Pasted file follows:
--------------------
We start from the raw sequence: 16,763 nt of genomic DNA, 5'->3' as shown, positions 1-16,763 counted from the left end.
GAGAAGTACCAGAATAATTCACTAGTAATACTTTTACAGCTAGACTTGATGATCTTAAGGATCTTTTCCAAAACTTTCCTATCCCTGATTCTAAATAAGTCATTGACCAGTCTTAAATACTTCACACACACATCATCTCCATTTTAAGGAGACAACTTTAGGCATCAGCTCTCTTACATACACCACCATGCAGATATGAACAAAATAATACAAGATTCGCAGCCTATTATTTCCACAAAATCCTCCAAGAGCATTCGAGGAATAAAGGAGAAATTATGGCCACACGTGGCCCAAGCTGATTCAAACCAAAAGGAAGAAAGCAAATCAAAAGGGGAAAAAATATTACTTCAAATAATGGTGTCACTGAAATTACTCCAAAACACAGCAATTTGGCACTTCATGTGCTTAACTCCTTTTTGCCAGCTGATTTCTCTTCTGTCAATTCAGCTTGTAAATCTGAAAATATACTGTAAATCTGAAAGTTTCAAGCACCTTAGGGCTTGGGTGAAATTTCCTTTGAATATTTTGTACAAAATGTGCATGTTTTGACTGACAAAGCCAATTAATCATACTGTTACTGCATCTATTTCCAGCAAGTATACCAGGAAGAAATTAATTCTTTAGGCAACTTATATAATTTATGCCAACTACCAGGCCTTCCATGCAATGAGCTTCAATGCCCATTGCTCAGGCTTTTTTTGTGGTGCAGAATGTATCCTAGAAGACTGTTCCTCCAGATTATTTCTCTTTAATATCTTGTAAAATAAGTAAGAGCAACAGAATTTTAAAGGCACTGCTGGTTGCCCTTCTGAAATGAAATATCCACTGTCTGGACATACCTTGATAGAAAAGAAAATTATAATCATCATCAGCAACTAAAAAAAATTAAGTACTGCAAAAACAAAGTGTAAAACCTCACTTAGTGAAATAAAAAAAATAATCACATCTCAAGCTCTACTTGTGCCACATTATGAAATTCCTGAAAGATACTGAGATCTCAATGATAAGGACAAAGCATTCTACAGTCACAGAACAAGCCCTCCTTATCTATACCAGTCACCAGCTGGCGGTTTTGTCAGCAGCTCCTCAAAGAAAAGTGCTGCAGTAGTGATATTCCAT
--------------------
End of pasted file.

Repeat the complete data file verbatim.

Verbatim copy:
We start from the raw sequence: 16,763 nt of genomic DNA, 5'->3' as shown, positions 1-16,763 counted from the left end.
GAGAAGTACCAGAATAATTCACTAGTAATACTTTTACAGCTAGACTTGATGATCTTAAGGATCTTTTCCAAAACTTTCCTATCCCTGATTCTAAATAAGTCATTGACCAGTCTTAAATACTTCACACACACATCATCTCCATTTTAAGGAGACAACTTTAGGCATCAGCTCTCTTACATACACCACCATGCAGATATGAACAAAATAATACAAGATTCGCAGCCTATTATTTCCACAAAATCCTCCAAGAGCATTCGAGGAATAAAGGAGAAATTATGGCCACACGTGGCCCAAGCTGATTCAAACCAAAAGGAAGAAAGCAAATCAAAAGGGGAAAAAATATTACTTCAAATAATGGTGTCACTGAAATTACTCCAAAACACAGCAATTTGGCACTTCATGTGCTTAACTCCTTTTTGCCAGCTGATTTCTCTTCTGTCAATTCAGCTTGTAAATCTGAAAATATACTGTAAATCTGAAAGTTTCAAGCACCTTAGGGCTTGGGTGAAATTTCCTTTGAATATTTTGTACAAAATGTGCATGTTTTGACTGACAAAGCCAATTAATCATACTGTTACTGCATCTATTTCCAGCAAGTATACCAGGAAGAAATTAATTCTTTAGGCAACTTATATAATTTATGCCAACTACCAGGCCTTCCATGCAATGAGCTTCAATGCCCATTGCTCAGGCTTTTTTTGTGGTGCAGAATGTATCCTAGAAGACTGTTCCTCCAGATTATTTCTCTTTAATATCTTGTAAAATAAGTAAGAGCAACAGAATTTTAAAGGCACTGCTGGTTGCCCTTCTGAAATGAAATATCCACTGTCTGGACATACCTTGATAGAAAAGAAAATTATAATCATCATCAGCAACTAAAAAAAATTAAGTACTGCAAAAACAAAGTGTAAAACCTCACTTAGTGAAATAAAAAAAATAATCACATCTCAAGCTCTACTTGTGCCACATTATGAAATTCCTGAAAGATACTGAGATCTCAATGATAAGGACAAAGCATTCTACAGTCACAGAACAAGCCCTCCTTATCTATACCAGTCACCAGCTGGCGGTTTTGTCAGCAGCTCCTCAAAGAAAAGTGCTGCAGTAGTGATATTCCAT